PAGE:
CARACAS, Venezuela - The gang leader emerges from a darkened bedroom holding two grim trophies: a bulletproof vest and a 9 mm handgun - both taken off a murdered policeman.
Venezuela has long been synonymous with bloodshed.
The country has the second-highest homicide rate in the world after Honduras, and violence is so commonplace that only the most spectacular of crimes (murders of celebrities, at funerals and in broad daylight) seem to make the news.
However, police are now the ones coming under fire. In recent weeks, gangs have ambushed police stations with hand grenades and machine guns. Patrolmen are being hunted for their motorcycles, body armor, and weapons.
So far this year, 125 law enforcement officials have been murdered in greater Caracas alone. If that same rate held in the United States, it would be the equivalent of 6,572 police murders. Instead, there have been 32 shooting deaths of U.S. officers.
"Enrique" - who runs a gang of 15 hardened drug dealers, arms traffickers, thieves and kidnappers - agreed to talk to the Miami Herald under the condition of anonymity. Showing off the Glock pistol that he claims his gang took from an officer a month ago, he said the authorities are outgunned.
"The police want to wage war against us, but they can't," he said. "Our weapons are meaner."
In theory, guns are highly regulated in Venezuela and the government occasionally engages in sweeps to get them off the streets.
But Enrique said cash-strapped officers and military officials will supply the gangs with anything they want. An AR-15, AK-47 or other automatic weapon go for 1.2 million bolivares, or about $1,700 if bought with black-market dollars. A hand grenade runs about $71.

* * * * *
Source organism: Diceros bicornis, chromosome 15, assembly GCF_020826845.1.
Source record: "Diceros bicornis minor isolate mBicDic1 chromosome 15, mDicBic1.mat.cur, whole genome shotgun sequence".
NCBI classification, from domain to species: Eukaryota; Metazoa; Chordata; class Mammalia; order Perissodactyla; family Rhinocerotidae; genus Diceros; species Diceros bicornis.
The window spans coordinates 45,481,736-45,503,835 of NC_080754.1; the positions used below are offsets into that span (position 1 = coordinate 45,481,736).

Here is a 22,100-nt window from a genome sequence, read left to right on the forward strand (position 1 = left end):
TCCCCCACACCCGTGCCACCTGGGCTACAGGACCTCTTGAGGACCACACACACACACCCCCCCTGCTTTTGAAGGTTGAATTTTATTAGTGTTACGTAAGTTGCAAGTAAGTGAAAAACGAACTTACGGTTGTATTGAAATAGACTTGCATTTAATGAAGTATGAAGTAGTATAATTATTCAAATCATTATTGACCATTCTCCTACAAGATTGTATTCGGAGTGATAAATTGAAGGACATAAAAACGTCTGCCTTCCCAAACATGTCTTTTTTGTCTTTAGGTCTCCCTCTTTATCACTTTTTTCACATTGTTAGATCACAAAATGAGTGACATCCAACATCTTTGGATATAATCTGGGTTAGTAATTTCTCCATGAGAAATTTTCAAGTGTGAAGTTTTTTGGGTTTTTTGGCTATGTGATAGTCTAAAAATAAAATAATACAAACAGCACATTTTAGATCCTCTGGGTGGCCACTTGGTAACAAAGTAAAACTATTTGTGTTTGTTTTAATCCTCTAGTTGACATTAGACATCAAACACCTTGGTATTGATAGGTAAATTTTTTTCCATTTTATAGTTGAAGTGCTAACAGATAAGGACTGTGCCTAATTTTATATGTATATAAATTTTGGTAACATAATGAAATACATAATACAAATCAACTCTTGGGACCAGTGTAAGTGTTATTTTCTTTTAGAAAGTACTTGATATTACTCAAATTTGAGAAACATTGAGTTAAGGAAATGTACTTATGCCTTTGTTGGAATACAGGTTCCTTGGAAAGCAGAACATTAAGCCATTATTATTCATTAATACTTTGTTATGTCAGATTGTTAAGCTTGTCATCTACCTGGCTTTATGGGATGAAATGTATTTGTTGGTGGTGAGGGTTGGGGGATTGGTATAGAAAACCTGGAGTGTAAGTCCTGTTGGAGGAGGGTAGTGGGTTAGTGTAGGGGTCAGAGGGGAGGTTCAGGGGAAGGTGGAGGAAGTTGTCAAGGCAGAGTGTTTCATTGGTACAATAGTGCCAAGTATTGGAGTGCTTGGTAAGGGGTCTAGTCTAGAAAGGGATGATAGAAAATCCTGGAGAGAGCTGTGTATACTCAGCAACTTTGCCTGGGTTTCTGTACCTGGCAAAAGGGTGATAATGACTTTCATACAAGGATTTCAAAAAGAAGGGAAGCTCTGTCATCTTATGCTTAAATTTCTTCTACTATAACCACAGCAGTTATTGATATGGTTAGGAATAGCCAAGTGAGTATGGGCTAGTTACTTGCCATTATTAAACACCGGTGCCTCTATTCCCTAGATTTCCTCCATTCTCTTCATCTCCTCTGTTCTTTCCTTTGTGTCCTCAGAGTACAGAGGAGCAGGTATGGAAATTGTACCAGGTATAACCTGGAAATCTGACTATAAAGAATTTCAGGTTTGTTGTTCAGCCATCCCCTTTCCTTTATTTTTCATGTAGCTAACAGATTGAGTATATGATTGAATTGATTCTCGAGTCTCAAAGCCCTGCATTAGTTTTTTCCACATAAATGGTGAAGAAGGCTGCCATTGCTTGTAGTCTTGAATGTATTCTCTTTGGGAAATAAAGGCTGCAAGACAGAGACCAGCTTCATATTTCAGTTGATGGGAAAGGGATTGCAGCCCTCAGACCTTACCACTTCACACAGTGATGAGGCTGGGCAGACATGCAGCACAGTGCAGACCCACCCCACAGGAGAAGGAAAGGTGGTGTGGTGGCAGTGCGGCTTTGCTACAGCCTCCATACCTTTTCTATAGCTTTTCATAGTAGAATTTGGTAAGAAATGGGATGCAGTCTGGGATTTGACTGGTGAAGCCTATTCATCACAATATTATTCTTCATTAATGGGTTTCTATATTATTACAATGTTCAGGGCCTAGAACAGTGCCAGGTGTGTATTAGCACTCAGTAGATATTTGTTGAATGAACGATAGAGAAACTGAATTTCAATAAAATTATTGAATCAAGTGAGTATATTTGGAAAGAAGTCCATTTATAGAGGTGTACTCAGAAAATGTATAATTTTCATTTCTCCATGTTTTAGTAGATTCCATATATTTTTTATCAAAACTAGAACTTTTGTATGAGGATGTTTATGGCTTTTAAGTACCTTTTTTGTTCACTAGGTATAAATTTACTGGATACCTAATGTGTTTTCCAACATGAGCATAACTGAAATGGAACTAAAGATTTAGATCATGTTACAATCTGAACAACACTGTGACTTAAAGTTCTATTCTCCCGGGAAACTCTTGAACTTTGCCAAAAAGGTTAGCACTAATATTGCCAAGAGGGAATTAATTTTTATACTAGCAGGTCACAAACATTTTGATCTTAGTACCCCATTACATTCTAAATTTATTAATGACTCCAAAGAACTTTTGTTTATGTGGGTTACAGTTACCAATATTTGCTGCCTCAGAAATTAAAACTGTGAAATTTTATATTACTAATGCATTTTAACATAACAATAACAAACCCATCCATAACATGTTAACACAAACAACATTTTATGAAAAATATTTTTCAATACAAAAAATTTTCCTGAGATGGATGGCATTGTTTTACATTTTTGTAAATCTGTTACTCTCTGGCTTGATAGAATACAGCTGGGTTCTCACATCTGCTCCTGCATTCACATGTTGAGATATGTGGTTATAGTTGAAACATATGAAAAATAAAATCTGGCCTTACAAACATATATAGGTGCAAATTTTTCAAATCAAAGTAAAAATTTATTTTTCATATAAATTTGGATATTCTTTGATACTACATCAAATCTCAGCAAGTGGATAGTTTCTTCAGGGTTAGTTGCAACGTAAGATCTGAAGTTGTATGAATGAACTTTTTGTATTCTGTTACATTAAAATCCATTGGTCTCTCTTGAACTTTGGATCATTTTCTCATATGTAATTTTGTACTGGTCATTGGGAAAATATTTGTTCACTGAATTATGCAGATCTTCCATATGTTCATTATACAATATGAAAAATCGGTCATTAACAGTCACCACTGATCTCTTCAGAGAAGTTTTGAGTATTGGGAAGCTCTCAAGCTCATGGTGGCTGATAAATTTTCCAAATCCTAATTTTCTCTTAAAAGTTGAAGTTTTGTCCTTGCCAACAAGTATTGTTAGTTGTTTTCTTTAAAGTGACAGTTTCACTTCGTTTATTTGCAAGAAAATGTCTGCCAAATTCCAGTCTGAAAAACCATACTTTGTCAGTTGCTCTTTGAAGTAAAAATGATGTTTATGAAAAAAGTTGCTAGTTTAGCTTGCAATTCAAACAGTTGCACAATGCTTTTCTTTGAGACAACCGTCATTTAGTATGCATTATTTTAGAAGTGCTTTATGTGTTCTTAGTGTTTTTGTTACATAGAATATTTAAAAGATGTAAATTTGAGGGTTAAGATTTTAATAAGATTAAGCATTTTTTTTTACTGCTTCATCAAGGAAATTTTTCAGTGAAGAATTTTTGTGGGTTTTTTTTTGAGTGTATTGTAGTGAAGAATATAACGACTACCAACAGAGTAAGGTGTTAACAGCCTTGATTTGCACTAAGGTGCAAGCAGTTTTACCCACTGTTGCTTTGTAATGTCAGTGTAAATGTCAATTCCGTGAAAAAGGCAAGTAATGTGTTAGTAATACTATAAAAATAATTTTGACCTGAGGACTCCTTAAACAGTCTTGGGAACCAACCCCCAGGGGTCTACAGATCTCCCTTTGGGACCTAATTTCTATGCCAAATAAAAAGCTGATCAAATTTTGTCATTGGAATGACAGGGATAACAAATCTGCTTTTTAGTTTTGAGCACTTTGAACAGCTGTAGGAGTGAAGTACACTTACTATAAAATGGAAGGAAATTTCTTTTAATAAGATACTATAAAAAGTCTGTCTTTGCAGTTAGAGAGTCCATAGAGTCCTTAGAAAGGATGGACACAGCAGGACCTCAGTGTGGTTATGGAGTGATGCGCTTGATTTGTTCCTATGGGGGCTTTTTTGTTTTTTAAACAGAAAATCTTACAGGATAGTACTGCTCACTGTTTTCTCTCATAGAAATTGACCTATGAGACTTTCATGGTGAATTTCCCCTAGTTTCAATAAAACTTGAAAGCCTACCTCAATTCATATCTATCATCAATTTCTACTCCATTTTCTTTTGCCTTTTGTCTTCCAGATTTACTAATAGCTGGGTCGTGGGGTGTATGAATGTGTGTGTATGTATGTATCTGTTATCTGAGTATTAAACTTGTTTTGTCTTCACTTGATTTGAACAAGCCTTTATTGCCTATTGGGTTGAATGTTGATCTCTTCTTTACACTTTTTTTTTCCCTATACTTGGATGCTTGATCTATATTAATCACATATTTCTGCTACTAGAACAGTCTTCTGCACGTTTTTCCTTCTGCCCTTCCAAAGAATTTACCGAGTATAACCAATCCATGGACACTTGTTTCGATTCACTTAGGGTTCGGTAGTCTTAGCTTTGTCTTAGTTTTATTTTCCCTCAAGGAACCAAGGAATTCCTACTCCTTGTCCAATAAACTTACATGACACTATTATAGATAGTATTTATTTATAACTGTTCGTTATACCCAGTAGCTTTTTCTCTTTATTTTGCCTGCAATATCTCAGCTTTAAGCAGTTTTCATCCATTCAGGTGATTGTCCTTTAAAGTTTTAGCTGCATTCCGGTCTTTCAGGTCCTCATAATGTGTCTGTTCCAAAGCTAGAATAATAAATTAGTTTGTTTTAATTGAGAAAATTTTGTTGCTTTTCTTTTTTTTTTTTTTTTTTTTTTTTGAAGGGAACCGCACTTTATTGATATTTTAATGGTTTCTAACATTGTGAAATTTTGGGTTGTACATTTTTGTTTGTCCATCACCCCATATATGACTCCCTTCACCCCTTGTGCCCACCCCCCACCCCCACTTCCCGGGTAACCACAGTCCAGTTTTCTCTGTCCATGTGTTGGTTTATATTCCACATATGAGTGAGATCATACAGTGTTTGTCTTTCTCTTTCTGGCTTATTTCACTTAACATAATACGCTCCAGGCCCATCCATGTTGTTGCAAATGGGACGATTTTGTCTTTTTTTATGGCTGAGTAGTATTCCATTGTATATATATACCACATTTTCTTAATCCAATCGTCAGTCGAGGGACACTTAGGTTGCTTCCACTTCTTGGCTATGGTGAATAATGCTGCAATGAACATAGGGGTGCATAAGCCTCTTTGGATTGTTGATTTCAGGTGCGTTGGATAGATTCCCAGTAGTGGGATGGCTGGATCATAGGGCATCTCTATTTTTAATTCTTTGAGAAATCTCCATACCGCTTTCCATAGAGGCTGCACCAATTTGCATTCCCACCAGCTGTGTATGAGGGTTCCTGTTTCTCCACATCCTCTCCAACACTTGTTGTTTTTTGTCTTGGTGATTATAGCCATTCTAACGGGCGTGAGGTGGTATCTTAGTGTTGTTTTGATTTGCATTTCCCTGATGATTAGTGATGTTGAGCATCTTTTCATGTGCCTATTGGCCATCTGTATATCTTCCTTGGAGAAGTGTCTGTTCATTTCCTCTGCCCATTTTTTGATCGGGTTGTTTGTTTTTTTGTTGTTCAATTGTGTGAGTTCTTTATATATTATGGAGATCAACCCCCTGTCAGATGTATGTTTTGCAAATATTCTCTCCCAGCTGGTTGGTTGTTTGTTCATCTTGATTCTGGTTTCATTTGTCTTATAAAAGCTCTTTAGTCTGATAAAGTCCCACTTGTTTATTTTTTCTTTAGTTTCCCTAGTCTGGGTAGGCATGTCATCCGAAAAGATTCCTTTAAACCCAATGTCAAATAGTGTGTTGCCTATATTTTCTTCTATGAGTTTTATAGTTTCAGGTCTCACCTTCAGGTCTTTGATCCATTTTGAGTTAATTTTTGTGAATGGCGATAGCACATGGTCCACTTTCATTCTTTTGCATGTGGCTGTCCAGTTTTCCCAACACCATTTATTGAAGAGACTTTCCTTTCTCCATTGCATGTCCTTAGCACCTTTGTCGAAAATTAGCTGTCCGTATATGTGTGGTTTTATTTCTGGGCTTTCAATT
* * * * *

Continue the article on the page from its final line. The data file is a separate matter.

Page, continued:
"The police are very corrupt," he said. "They don't earn anything, and so, to make a little more money, they will sell you their guns or ammunition."
In Venezuela, police corruption might be as much about survival as it is profit. Enrique admitted that the officer they killed in October was targeted because he'd arrested a gang member and then refused a bribe to let him go.
"He didn't take the money and our guy is still in jail so he had to die," Enrique explained. "It was just revenge."
Jesus Eduardo Lamas is the assistant director of the 1,658-strong police force of Miranda State - which includes part of greater Caracas. Of police killed this year, six have been his officers.
While he concedes there may be some bad apples within the national police force, the vast majority of officers are honest, underpaid and hardworking.
An entry-level policeman in Miranda state makes 386,000 bolivares a year in salary and benefits. If he or she were forced to exchange that cash for dollars on the street, it would work out to about $550. Any of his men and women could probably make more doing something else, he said, but they're passionate about their jobs.
"To be a policeman in this country right now requires a great degree of heroism," he said. "The criminals are far better armed than we are. ... They have access to weapons we're not even authorized to carry."